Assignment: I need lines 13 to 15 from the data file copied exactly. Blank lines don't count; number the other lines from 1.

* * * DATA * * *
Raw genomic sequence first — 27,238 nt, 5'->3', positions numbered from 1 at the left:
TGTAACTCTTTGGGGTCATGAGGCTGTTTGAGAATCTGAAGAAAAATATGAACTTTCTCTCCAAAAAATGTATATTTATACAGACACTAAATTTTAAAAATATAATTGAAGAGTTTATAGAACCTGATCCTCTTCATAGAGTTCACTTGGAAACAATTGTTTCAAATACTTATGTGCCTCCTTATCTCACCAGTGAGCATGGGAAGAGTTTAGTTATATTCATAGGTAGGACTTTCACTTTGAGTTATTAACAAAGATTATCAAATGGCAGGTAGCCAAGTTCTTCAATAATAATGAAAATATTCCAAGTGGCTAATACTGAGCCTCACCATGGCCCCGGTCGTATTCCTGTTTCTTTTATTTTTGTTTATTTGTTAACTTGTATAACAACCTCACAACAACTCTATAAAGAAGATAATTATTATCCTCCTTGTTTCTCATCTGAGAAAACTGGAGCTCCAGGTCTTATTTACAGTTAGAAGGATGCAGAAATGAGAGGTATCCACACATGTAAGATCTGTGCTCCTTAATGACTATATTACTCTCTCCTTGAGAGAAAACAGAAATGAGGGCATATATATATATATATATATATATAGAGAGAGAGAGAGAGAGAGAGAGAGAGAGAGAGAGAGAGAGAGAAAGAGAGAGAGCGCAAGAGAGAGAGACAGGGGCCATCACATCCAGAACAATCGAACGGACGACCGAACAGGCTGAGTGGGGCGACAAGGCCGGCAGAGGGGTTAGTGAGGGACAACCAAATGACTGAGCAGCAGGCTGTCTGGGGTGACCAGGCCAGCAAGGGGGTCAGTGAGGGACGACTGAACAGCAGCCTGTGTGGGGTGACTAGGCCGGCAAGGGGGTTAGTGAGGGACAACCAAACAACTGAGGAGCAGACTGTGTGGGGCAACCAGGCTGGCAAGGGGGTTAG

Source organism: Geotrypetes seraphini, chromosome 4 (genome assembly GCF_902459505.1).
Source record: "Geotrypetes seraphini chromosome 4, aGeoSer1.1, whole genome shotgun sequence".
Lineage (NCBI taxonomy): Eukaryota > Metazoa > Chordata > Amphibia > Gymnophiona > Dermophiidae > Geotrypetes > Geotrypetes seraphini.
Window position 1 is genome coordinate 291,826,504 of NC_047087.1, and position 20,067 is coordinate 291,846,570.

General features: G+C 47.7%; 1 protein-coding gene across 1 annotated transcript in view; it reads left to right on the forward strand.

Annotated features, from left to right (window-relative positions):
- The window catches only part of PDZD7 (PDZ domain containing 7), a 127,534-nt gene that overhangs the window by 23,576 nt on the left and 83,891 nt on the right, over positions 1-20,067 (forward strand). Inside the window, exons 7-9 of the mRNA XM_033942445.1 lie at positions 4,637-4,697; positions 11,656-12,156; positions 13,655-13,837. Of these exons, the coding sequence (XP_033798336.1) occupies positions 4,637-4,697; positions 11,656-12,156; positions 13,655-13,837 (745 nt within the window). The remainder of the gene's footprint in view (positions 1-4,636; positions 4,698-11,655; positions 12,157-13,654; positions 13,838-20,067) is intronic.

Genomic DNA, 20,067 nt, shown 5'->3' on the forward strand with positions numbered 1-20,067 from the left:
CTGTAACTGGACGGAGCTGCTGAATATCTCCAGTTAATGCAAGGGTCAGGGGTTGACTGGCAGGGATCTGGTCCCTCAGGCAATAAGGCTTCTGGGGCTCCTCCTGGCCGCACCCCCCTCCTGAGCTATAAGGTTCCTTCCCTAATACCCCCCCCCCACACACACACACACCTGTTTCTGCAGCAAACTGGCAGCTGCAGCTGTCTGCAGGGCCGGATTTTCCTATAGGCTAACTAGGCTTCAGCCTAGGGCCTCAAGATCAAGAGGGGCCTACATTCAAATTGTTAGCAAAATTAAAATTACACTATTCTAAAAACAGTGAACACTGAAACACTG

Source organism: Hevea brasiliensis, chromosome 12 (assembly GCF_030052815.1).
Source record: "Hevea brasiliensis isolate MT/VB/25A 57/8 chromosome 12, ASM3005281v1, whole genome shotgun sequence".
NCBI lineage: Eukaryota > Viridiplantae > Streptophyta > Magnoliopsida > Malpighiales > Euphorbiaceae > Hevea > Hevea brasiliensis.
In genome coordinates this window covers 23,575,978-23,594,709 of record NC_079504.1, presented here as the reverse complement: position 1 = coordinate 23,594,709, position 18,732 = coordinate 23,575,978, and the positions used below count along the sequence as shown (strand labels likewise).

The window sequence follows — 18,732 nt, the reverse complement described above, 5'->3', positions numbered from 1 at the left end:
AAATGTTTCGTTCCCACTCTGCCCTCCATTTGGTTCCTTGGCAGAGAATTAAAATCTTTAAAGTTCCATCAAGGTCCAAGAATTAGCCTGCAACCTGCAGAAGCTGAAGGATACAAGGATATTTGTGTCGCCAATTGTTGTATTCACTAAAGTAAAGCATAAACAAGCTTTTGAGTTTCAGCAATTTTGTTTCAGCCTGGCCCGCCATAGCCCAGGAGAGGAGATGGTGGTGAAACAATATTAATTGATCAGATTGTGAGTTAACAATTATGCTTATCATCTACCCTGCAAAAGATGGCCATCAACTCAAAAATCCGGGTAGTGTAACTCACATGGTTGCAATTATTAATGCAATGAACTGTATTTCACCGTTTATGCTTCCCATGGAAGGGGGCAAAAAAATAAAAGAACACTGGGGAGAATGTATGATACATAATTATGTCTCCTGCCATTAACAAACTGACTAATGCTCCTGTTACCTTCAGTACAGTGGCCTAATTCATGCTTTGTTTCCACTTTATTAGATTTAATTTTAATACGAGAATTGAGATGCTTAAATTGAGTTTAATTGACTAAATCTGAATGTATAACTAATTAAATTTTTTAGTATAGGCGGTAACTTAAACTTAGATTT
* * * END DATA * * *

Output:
Source record: "Hevea brasiliensis isolate MT/VB/25A 57/8 chromosome 12, ASM3005281v1, whole genome shotgun sequence".
NCBI lineage: Eukaryota > Viridiplantae > Streptophyta > Magnoliopsida > Malpighiales > Euphorbiaceae > Hevea > Hevea brasiliensis.
In genome coordinates this window covers 23,575,978-23,594,709 of record NC_079504.1, presented here as the reverse complement: position 1 = coordinate 23,594,709, position 18,732 = coordinate 23,575,978, and the positions used below count along the sequence as shown (strand labels likewise).